It’s a derogatory way to refer to someone and everyone knows it. His lack of delicacy to a grieving father shows his incompetence for the job. Not a big fickler for correct language usually , nor am a fan language police but in this case the backlash is warranted. Just another arrogant idiot in power. These blokes are a breed unto themselves.

4 ( +5 / -1 )

“How does someone like him become a superintendent?”

Easy, he used to be a teacher, retired, got hired at the BOE and just continued to think he was better than everyone else!

Nice to see he got taken down a few pegs!

6 ( +7 / -1 )

The man spoke inappropriately at a sensitive time, but I disagree with anyone losing their job on a "one verbal strike and you're out" basis. If his apology was equally insincere, that's when you start to think about it. Can't anyone make a mistake and apologize any more? My son has broken a window in the past. Should he be in prison?

Everyone on Twitter sounds like they are one microsecond away from being completely outraged about the smallest matter. I wouldn't pay it any attention.

8 ( +12 / -4 )

JT, please tell Sora News that おまえ quote:"(It’s the big red word in brackets in the bottom right at the beginning.)"... is actually 'in the first line, top right').

Words in English for 'you' that work both ways depending on the emotion contained could be: "Hey man, Hey y'all, pal, youze, hey dude, etc." ie too familiar and buddy buddy for the situation. TPO.

1 ( +3 / -2 )

Bullying in Japan is so much easier these days with social media.

3 ( +4 / -1 )

My son has broken a window in the past. Should he be in prison?

This Father's son is dead thanks to bullying, and the superintendent lost his job and is not in prison. Completely different scenario to yours.

I wouldn't pay it any attention.

When a child has killed himself because of bullying and the representative of the school talks like that, it should gain the utmost attention.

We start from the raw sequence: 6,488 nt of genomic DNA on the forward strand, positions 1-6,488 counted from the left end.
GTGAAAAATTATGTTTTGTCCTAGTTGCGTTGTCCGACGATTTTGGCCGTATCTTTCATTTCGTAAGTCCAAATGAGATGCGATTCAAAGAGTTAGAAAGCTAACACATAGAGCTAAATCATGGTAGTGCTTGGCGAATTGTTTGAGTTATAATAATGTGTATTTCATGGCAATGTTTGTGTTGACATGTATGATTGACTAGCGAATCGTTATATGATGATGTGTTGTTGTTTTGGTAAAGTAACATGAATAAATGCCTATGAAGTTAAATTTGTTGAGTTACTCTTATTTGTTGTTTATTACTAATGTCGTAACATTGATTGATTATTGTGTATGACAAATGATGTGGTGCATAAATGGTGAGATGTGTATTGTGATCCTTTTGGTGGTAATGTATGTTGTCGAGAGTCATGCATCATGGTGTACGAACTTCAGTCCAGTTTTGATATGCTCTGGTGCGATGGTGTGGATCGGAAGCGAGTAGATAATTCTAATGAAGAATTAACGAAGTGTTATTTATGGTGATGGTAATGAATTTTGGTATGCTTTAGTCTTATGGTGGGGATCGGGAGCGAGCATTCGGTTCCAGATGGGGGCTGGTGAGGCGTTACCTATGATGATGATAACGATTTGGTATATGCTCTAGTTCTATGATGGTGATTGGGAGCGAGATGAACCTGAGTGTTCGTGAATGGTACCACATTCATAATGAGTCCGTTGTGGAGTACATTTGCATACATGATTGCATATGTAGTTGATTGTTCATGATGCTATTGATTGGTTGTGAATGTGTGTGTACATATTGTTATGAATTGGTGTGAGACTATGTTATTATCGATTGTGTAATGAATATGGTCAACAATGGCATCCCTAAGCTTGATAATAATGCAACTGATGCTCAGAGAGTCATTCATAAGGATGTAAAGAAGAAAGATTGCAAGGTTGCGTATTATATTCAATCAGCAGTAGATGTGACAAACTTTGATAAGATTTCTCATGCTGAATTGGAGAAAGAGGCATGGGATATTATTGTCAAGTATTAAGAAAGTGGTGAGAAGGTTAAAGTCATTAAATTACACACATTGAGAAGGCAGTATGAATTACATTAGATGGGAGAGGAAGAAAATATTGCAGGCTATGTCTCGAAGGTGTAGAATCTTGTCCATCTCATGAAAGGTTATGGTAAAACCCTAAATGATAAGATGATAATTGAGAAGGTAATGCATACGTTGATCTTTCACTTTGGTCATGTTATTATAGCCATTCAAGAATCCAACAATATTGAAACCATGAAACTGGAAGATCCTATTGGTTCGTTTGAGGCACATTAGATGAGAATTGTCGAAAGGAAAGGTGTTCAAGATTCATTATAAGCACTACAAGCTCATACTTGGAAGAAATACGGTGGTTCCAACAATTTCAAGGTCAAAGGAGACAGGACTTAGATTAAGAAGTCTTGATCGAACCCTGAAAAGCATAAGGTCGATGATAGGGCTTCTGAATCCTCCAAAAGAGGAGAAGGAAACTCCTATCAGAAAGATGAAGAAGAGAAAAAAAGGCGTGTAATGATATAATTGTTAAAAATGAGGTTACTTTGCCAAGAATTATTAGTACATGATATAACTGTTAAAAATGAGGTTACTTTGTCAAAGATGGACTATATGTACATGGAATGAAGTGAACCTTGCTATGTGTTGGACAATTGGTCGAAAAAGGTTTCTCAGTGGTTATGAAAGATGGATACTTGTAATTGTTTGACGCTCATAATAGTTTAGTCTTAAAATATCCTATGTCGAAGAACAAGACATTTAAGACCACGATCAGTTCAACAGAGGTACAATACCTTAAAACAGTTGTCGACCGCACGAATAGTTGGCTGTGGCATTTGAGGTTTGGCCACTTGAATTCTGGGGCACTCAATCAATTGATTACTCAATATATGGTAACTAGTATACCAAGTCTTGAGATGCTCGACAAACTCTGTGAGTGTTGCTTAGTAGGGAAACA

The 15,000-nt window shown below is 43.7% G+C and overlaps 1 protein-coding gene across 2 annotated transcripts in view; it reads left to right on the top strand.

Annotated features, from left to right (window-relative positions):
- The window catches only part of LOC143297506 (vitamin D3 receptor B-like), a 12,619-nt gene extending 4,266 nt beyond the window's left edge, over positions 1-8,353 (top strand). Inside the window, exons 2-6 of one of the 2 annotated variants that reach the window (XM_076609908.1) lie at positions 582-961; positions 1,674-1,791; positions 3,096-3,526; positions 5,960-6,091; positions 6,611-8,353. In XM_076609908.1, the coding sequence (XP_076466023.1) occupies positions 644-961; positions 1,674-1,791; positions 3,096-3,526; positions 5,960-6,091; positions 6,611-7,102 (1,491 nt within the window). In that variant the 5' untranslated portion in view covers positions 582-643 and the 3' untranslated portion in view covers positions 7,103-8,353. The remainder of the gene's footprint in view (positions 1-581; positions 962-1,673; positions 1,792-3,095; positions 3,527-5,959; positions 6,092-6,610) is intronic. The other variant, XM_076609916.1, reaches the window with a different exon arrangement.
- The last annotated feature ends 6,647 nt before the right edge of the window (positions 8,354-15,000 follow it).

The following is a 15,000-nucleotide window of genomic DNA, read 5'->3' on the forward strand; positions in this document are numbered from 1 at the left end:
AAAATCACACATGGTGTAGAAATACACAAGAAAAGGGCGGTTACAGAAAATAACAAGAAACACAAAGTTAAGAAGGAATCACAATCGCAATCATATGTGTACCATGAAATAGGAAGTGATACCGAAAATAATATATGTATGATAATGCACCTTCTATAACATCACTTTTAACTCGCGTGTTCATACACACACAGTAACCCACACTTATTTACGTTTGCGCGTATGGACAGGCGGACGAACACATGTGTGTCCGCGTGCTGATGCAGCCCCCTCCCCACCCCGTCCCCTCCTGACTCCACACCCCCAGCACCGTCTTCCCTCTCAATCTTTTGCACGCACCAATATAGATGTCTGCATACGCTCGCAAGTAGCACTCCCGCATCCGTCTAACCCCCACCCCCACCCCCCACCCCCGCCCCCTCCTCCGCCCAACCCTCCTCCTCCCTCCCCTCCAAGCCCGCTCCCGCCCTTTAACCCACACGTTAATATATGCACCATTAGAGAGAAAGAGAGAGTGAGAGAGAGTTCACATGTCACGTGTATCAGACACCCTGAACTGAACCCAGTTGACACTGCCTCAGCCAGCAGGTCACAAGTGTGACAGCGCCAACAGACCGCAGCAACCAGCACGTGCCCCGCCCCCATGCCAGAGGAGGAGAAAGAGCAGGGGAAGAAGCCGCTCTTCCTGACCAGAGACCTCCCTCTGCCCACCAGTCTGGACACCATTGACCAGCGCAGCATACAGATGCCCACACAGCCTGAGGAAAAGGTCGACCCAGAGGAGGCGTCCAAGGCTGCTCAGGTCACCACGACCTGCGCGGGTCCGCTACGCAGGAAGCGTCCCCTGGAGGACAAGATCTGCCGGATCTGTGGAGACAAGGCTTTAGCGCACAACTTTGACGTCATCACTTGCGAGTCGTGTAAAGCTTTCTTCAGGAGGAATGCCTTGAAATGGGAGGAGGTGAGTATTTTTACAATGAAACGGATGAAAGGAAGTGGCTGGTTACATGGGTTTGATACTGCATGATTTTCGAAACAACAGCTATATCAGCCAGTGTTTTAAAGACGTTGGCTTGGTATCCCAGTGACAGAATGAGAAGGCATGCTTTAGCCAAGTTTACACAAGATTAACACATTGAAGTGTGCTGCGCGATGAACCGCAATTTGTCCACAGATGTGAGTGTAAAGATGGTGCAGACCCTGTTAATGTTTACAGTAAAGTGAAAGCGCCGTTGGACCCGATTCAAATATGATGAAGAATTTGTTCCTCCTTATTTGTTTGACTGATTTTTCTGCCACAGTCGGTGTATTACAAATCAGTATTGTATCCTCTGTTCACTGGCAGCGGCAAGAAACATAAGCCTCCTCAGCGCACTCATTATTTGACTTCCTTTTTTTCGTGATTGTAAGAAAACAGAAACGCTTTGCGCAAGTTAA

1 ( +2 / -1 )

It really doesn't seem like the right job for this bloke. It's not the word so much as the awareness of what's going on. In such a situation, one would have to be extremely careful, reticent, and deferential. You can't miss the mark even a little, especially when you're representing a whole system that let down these parents and bears some responsibility for the loss of human life.

1 ( +1 / -0 )

Given he had taught the man as an elementary school student but he was there to visit a bereaved father and not his old kiddo ward. A little humility could’ve done.

2 ( +2 / -0 )

Meanwhile what becomes of the bullies ?

3 ( +4 / -1 )

He's an idiot for using omae in such a situation, and has no business doing the job he was doing...

1 ( +1 / -0 )

I usually use the words 貴様、己 and てめぇ when addressing people. For some reason nobody wants to hang out with me.

2 ( +3 / -1 )

The term is commonly used when bullying. To use it with the survivors of a bullying is inexcusable.

0 ( +2 / -2 )

Bullying in Japan is so much easier these days with social media.

Bullying everywhere is so much easier these days with social media.

1 ( +2 / -1 )

Bullying everywhere is so much easier these days with social media.

Indeed. A search on "cyber bullying" will show that this is a very general phenomenon in no way specific to Japan.

1 ( +1 / -0 )

I know it may sound insensitive but does one really need to quit for such a mistake?

Hopefully those twitter comments are as bad as it gets, otherwise it is no difference from bullying.

2 ( +2 / -0 )